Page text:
Rh incompatibility occurs when the mother's blood is Rh-negative and the baby's blood is Rh-positive.
At your first medical visit, blood is drawn to determine your blood type and Rh factor. You are either Rh-positive (as approximately 85 percent of Caucasians and a slightly higher percentage of African Americans and Asians are) or you are Rh-negative. This is important to determine because if you are Rh-negative and your partner is Rhpositive, the fetus might have Rh-positive blood like the father. When this happens, the fetus's blood is different from the mother's, causing Rh incompatibility. The mother's blood might respond as if it were allergic to the fetus's blood by making antibodies against the fetus's blood. This is called sensitization. If the antibodies from the mother's blood cross the placenta into the fetus's blood, the antibodies attack, breaking down the fetus's red blood cells and causing anemia. This is a very serious condition known as erythroblastosis fetalis. It can cause serious illness or even death in the fetus or newborn.
Fortunately, sensitization to the Rh factor can be prevented if the mother does not become sensitized in the first place. To do this, an Rh-negative woman is given Rh immunoglobulin (Rhlg) near the 28th week of pregnancy to prevent her from producing antibodies. If her baby is Rh-positive, the mother will be given another dose shortly after delivery. Repeat doses of Rhlg are given with each pregnancy and birth of an Rh-positive baby. This course of detection and prevention makes the deadly erythroblastosis fetalis completely preventable today.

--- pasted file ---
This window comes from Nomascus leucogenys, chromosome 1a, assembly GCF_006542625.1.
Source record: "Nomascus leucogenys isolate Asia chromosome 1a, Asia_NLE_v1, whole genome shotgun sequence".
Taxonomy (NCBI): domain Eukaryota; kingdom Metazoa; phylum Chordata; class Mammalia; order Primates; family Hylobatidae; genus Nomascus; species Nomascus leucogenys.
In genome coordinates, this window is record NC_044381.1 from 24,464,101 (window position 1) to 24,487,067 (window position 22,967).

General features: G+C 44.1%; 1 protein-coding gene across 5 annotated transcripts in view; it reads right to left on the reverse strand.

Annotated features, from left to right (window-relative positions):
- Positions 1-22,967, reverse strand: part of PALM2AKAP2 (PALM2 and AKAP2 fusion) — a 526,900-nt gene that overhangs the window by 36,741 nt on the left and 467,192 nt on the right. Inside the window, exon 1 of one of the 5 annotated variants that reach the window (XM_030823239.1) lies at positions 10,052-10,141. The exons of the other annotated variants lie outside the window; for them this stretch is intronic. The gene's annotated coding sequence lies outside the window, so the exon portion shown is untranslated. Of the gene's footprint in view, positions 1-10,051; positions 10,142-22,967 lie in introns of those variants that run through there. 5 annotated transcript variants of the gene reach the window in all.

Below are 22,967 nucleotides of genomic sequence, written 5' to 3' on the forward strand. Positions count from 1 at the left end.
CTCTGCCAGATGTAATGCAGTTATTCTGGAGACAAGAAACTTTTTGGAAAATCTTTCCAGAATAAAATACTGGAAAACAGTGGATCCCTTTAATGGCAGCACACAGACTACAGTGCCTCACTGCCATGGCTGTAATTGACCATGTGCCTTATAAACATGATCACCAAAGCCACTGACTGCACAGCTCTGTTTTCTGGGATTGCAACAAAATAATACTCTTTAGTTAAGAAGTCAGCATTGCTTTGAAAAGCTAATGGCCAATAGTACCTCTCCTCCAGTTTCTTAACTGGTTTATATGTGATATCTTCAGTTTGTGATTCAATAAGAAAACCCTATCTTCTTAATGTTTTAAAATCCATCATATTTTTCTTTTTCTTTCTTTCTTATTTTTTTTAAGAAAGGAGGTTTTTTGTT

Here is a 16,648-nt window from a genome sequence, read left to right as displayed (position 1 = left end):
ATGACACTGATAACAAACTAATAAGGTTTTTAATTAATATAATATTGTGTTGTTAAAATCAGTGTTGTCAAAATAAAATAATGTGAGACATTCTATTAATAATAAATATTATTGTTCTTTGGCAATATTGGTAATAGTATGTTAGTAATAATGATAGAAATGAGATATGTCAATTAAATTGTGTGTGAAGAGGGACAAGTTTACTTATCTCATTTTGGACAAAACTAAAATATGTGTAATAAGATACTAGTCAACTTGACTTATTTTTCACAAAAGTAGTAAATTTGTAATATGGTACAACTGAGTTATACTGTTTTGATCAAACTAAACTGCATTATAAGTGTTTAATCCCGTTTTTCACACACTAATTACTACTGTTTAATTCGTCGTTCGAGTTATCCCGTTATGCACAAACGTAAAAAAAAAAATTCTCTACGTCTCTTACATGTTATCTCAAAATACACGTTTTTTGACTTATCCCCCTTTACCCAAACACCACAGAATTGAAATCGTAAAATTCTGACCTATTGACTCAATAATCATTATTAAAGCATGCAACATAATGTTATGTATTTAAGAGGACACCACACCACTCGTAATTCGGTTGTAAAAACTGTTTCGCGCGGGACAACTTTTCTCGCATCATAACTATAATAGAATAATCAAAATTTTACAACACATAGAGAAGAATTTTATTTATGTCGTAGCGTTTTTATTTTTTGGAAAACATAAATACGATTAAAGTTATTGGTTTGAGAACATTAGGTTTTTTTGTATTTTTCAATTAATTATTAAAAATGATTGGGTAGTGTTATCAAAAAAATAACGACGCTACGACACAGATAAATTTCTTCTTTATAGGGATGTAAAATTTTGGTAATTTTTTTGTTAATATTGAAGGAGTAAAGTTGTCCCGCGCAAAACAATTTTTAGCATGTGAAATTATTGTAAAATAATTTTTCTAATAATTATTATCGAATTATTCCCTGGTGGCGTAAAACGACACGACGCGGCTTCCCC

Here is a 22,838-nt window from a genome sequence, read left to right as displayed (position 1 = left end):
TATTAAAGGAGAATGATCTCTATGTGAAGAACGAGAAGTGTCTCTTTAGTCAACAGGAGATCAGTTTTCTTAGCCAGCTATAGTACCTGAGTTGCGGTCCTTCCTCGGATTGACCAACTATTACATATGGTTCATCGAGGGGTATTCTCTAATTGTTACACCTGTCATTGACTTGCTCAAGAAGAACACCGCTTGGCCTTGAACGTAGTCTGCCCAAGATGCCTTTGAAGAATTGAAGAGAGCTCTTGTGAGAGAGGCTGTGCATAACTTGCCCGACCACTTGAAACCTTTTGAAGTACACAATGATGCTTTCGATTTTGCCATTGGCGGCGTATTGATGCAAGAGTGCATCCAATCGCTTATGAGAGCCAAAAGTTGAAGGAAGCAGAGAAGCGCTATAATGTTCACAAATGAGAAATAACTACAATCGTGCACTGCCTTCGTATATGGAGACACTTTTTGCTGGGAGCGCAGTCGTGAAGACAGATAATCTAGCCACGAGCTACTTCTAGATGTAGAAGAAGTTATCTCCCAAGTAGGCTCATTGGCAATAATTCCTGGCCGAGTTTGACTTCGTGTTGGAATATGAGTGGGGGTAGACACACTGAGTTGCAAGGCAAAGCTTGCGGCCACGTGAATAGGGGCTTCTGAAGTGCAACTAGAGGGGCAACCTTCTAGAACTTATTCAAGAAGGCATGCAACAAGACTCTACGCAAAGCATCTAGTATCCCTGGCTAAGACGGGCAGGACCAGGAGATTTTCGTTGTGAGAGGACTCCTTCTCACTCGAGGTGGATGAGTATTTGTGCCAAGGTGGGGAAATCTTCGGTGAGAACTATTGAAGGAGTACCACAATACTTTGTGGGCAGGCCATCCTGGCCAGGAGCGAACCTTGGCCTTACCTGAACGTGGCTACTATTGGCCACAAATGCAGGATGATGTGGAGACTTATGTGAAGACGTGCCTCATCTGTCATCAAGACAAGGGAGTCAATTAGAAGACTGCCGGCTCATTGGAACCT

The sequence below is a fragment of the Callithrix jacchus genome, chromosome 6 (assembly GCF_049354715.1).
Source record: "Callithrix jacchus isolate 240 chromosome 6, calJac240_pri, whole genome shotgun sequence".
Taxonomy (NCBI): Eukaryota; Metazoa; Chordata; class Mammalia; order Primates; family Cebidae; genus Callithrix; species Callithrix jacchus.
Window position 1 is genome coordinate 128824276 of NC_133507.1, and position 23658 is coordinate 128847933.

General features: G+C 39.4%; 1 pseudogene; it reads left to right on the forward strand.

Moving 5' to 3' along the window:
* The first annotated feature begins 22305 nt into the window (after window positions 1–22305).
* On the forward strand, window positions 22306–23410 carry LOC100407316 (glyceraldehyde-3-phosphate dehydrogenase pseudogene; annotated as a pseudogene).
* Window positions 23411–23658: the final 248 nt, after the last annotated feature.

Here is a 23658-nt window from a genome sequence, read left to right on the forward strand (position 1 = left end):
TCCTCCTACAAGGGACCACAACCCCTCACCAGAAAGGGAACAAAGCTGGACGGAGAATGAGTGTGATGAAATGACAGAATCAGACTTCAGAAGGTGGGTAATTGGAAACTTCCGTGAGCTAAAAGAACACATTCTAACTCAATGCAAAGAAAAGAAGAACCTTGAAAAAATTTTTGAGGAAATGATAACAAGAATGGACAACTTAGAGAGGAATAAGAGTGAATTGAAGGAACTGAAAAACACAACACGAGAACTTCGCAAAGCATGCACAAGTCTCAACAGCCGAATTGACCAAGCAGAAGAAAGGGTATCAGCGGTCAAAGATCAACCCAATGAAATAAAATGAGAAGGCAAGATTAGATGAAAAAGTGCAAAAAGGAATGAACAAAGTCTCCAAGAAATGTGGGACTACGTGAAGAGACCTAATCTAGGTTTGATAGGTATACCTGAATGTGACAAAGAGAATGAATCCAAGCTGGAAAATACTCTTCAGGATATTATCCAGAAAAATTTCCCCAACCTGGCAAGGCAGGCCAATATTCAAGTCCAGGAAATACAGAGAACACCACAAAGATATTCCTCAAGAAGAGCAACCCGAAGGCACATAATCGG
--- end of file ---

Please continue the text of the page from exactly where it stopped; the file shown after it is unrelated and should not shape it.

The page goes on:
Not all pregnancies are smooth sailing. If you find yourself in a problem pregnancy, be sure to get good medical care and follow your doctor's instructions. As medical science improves, more and more previously fatal or permanently damaging conditions have become controllable and even harmless. That's the good news.